Having a whistleblowing policy can also help employees to feel reassured, should they need to make a disclosure. The policy may help to reassure the employee that their disclosure will be taken seriously and handled appropriately, and that they will not be at risk of disadvantage as a result of the disclosure.

Need help creating a whistleblowing policy? Our expert team is here to help. Contact us today for advice

Can An Employee Be Fired For Whistleblowing?

Whistleblowers are protected by law. This means that an employee cannot be fired, treated unfairly or disadvantaged as a result of whistleblowing.

If an employee is treated unfairly or disadvantaged as a result of their whistleblowing, they may be able to take their case to an employment tribunal to make a claim. If the claim is for unfair dismissal, it must be made within 3 months of the end date of their employment.

Does Blowing The Whistle Violate Company Loyalty?

It is a common misconception that employees who blow the whistle are not loyal to their company. In fact, the opposite is often true. This is because the main goal of whistleblowing is to protect the organisation, as well as its stakeholders and customers, from wrongful activity.

An employee who raises issues such as fraud or misconduct is demonstrating their loyalty to their business, exposing wrongdoing that could otherwise threaten the reputation of the business.

It’s important that businesses understand the value of whistleblowing, rather than viewing the disclosure as a complaint against the business. By correcting wrongful activity, you can help to protect your customers, as well as the reputation of the business.

is whistleblowing ethical

Are There Ethical Circumstances Where Whistleblowing Is Inappropriate?

You might be wondering whether there are any ethical circumstances where whistleblowing would be seen as inappropriate. Indeed, for an employee, there can often be an ethical conflict when it comes to whistleblowing, when they have to make the choice between violating the trust of a co-worker and protecting the interests of the organisation.

However, whistleblowing is part of an ethical obligation to act responsibly. An employee that takes the decision to whistleblow typically does so in the best interests of the organisation and the public. They may feel like they are taking risks in order to whistleblow, so it is important that this is recognised, and that they are not treated unfairly as a result of their whistleblowing.

Related Questions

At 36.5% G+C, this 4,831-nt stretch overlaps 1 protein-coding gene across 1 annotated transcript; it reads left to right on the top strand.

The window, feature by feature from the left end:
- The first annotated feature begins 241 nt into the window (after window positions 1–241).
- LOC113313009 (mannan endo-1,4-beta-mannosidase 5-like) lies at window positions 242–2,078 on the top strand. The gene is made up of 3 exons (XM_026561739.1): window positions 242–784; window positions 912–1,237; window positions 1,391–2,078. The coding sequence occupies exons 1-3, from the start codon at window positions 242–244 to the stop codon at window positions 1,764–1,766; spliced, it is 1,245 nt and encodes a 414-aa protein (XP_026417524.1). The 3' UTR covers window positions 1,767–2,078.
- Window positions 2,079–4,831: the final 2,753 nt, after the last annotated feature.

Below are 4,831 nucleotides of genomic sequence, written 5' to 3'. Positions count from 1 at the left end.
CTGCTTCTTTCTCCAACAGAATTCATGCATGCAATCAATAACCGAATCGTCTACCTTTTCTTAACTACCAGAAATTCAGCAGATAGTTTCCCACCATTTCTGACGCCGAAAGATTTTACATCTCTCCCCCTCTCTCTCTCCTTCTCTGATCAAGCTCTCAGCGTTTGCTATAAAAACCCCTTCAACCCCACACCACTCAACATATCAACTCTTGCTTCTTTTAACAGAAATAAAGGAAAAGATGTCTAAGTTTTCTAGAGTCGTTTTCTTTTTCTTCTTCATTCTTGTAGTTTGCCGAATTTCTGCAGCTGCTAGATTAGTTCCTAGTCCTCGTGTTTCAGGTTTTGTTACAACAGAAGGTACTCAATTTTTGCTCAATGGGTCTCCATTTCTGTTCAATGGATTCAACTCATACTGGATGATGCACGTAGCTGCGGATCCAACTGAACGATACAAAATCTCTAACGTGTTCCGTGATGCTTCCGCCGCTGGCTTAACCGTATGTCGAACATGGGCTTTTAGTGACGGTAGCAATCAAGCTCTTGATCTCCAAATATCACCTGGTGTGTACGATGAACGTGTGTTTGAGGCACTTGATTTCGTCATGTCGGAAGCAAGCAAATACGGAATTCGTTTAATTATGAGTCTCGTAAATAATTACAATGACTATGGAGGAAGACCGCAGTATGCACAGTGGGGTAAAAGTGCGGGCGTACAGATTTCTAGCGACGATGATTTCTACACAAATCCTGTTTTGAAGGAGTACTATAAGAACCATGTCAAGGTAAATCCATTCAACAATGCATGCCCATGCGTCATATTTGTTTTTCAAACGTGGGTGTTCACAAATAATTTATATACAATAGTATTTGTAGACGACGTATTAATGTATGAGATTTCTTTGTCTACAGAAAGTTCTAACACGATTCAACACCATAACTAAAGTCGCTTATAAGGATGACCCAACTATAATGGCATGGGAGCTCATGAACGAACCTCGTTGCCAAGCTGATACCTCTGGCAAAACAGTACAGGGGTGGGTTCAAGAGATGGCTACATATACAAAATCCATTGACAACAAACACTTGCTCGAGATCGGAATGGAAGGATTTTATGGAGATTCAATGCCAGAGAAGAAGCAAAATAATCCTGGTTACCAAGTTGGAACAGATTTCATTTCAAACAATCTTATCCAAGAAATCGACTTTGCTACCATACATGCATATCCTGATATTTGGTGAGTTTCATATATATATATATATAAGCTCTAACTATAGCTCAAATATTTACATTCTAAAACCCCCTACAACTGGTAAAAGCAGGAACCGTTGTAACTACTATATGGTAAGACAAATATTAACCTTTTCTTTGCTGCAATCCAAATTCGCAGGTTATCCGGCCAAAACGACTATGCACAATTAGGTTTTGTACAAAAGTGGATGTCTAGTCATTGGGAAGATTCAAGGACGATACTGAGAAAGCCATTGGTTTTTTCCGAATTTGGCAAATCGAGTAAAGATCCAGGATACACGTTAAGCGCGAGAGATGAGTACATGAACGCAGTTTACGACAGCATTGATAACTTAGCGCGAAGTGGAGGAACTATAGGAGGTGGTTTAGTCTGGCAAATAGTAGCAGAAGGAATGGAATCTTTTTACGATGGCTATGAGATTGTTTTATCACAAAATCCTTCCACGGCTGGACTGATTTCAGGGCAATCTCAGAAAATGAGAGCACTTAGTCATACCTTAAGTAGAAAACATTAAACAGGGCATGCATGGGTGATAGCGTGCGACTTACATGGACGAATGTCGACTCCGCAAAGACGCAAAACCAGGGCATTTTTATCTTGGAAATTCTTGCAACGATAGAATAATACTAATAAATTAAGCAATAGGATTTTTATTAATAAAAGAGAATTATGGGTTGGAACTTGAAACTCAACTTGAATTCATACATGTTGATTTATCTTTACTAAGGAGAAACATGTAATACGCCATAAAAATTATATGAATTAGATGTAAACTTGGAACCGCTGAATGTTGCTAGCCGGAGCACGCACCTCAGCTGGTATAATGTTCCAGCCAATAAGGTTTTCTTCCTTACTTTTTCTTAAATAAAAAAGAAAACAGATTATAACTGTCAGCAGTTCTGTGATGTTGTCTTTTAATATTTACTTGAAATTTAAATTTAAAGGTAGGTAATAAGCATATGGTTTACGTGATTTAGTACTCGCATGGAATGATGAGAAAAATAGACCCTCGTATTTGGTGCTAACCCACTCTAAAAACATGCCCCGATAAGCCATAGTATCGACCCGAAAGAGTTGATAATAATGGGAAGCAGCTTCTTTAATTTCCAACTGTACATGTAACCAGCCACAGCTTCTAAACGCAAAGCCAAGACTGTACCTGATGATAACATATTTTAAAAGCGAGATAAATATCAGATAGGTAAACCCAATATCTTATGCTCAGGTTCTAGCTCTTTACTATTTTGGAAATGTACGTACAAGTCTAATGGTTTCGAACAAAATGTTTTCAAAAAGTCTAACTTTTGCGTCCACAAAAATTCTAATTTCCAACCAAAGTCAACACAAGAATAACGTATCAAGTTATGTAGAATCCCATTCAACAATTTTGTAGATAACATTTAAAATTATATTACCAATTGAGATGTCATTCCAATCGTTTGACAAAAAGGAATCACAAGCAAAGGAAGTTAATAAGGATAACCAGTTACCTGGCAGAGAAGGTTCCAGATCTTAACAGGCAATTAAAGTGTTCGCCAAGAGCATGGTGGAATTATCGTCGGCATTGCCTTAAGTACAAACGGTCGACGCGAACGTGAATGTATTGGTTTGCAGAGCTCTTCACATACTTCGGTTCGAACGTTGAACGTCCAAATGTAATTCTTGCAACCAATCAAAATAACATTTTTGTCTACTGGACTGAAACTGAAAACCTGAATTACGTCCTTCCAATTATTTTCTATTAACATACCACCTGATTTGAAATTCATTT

Can A Whistleblower Remain Anonymous?

It is possible to make a whistleblowing disclosure anonymously. However, the claim may not be able to be taken any further if sufficient information has not been provided. This is because the employer will not know who to ask for further details if required.

Alternatively, the whistleblower could provide their name with the report but request confidentiality. In this case, the employer or official body must make every effort to keep the disclosure confidential, unless the whistleblower later consents to their identity being revealed.

Why Is Whistleblowing A Controversial Activity?

Some people see whistleblowing as a controversial activity. This is because whistleblowing involves exposing wrongdoing within an organisation. However, the disclosure that is made will be in the interests of both the public and the organisation, protecting the business from potential damaging activities.

In Summary

Whistleblowing is something that everyone within an organisation should be aware of, including senior managers, HR workers and general employees. It is everyone’s responsibility to blow the whistle and report potential harmful activity, protecting the interests of both the public and the organisation itself.

The leading whistleblowing charity, Protect, changed its name from Public Concern At Work in 2018, in an attempt to combat the misconception that the charity only supported those in the public sector. In fact, Protect is a charity that supports any employee that decides to blow the whistle and alert the business or an official organisation about illegal activity or misconduct within an organisation.

Looking for advice on whistleblowing? Our expert team is here to help. Contact us today for advice on HR and employment law